Prioritize the Criteria The next step is for the group to agree on how important these criteria are in relation to each other. For example, is cost the most important criterion, or low resistance by others, etc. The criteria should then be rated in terms of importance. Assign a number to each criterion so that all criteria together total 100. Rate Proposed Solutions Using Criteria Using the four to six possible solutions, score (on a scale of 1 to 10) each solution against each criteria. Repeat this for each criterion. Multiply this score to the weighting, then add the weighted scores for each solution. This exercise will help you to compare alternatives objectively.

Selecting the best solution

What does this process involves? Alternative solutions are evaluated using the same criteria. Once all the alternative solutions are evaluated the best solution among it is chosen which is further used for implementation.

Selecting the best solution

Operational Feasibility How well the proposed system supports the business priorities of the organization.  How well the proposed system will solve the identified problem.  How well the proposed system will fit with the existing organizational structure.

Selecting the best solution

Economic Feasibility    

Cost Savings Increased Revenue Decreased Investment Requirements Increased Profits Cost/Benefit Analysis

Selecting the best solution

Technical Feasibility

Hardware, Software & Network Capability, Reliability & Availability.

Selecting the best solution

Human Factors Feasibility


Employee, Customer, Supplier Acceptance. Management Support Determining the right people for the various new or revised roles.

Selecting the best solution

Legal/Political Feasibility  

Patent, Copyright & Licensing Governmental Restrictions Affected Stakeholders & reporting authority

Designing and implementation solution

What does this process involves? The problem is not solved when the best solution is selected its designing and implementation is equally important. Designing and implementation can be done by proper use of design specifications and implementation plan.

Designing and implementation solution

Design specifications: It describes the detailed characteristics and capabilities of the people, hardware, software and data resources and information system activities needed by a new system. Implementation plan: It specifies the resources activities and timing needed for proper implementation.

Designing and implementation solution

Contents.  Types and sources of computer hardware and soft ware to be acquired for sales reps.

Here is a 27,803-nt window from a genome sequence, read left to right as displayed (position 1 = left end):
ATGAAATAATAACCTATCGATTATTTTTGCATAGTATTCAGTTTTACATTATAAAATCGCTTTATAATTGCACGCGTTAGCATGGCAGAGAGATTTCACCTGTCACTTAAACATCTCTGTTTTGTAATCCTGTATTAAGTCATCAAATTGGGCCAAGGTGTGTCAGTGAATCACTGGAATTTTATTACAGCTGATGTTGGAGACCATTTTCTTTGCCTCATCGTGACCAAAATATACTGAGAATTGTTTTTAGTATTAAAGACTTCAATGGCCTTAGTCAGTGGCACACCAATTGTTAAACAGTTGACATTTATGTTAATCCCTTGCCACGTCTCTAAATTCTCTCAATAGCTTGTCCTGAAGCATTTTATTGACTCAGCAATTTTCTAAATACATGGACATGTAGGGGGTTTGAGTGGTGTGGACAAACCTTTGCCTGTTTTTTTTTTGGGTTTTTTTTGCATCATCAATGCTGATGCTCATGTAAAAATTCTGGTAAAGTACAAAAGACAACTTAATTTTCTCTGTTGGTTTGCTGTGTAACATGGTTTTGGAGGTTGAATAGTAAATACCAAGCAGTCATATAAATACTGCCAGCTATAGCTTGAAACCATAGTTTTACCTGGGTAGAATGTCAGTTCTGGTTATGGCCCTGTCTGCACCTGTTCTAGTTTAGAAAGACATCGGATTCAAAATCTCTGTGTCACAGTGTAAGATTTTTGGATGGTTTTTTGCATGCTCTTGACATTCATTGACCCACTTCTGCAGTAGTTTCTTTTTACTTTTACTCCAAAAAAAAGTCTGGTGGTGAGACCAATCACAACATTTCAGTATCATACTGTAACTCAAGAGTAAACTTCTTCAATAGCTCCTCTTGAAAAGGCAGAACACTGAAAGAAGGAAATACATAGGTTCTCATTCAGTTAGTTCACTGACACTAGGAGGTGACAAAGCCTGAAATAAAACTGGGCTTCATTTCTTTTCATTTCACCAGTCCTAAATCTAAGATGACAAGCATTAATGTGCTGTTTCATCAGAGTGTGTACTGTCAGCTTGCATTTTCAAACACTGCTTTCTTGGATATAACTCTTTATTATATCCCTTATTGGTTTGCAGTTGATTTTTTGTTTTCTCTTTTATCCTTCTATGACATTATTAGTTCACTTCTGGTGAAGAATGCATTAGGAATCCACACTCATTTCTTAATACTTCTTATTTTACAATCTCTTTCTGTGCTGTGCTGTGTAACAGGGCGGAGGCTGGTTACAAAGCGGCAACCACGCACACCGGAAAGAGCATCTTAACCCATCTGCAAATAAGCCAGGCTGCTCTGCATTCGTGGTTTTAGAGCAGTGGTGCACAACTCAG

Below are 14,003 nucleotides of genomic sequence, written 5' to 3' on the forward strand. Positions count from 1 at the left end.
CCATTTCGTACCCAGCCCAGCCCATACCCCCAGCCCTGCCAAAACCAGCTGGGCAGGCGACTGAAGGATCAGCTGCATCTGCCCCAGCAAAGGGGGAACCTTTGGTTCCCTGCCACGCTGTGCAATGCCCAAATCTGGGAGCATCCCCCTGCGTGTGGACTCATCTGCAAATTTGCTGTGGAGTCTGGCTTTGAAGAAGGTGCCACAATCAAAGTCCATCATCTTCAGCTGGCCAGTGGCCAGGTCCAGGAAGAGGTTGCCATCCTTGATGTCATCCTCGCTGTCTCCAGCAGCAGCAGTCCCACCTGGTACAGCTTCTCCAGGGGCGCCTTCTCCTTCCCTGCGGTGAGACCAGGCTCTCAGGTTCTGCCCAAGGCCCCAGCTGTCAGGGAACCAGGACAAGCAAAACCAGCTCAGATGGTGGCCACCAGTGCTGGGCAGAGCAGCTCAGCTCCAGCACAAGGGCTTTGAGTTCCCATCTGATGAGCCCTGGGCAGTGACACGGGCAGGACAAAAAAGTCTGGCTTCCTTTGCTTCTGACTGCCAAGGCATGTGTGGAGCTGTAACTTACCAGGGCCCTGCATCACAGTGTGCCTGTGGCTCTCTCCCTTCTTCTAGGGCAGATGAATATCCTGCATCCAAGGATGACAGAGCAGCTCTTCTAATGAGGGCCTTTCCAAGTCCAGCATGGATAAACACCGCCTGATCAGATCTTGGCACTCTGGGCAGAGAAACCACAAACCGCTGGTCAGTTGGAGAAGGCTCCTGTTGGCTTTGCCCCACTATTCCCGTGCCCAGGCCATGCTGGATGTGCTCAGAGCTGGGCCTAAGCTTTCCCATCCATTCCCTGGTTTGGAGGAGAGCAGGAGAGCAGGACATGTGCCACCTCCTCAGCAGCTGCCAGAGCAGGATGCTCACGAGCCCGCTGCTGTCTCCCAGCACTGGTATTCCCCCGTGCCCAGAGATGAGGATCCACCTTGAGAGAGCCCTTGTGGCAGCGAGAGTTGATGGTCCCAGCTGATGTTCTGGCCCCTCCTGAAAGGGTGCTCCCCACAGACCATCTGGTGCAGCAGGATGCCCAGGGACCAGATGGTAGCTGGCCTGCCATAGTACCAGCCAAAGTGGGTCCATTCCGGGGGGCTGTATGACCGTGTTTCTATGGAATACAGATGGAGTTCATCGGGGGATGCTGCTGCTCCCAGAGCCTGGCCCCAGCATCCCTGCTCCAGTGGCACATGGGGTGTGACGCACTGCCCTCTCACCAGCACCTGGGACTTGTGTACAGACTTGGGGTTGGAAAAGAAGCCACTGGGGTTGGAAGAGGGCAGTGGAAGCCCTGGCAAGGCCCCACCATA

Operating procedures for the new sales support system. Training of sales reps and other personnel. Conversion procedures and timetable for final implementation.


Designing and implementation solution

Facilitates  Business Requirements analysis and solution concept development.  Design & Requirements Specification preparation  Application Development & Integration.  End-User Training & Induction of application champions.  Post-implementation support and enhancement services.

Designing and implementation solution

USES  Provide intuitive application interfaces.

Leverage the workflow. Integrate with transaction-based business systems. e.g. HR and Finance systems. Connect with enterprise data stores and relational database systems.

Post Implementation Review

What is post implementation review? A solution is monitored and evaluated before implementation to avoid the ambiguity, this process is called as post implementation review

Post Implementation Review

Advantages  Helps to see errors if any.  Avoids misuse.  If error is there avoids the cost of implementations.  Saves time.  Saves money.


Decision making is the developing concepts leading to the selection of a course of action among variations. Every decision making process produces a final choice It can be an action or an opinion. It begins when we need to do something but we do not know what e.g. Decision to raise a Purchase Order

Decision making in business and management

In general, business and management systems should be set up to allow decision making at the lowest possible level.
Several decision making models or practices for business include: SWOT Analysis - Evaluation by the decision making individual or organization of Strengths, Weaknesses, Opportunities and Threats with respect to desired end state or objective.

Cost-benefit analysis - process of weighing the total expected costs vs. the total expected benefits

Types of Decisions

Unstructured/ Nonprogrammed Structured/ Programmed Semi-structured

Information Requirements of Key Decision-Making Groups in a Firm Decision-

The Decision-Making Process DecisionPhases of Decision Making Process

Intelligence Design Choice Implementation

Stages in Decision Making

Phases of Decision Making Process

Intelligence gathering
Definition of problem Data gathered on scope Constraints identified


Design phase
Alternatives identified and assessed

Selection of an alternative

Testing the selected alternative.

MIS Support to Decision Making Process

Functional Perspectives of MIS

Financial MIS Will integrate multiple sources Functions



Costing P&L reporting Auditing Funds management

Functional Perspectives of MIS

Manufacturing Design and Engineering Master Production Scheduling Inventory Control Materials Planning Manufacturing and Process Control Quality Control

Functional Perspectives of MIS

Marketing Market research

Web-based market research


Functional Perspectives of MIS


Transportation and Logistics Route and schedule optimization Human Resources Accounting

Presented by

Amrita Adivarekar Anisha Raheja Ashish Chanchlani Hitesh Talreja Kanchan Tolani Mahesh Rajpal Nisha Tripathi Pankaj Godhwani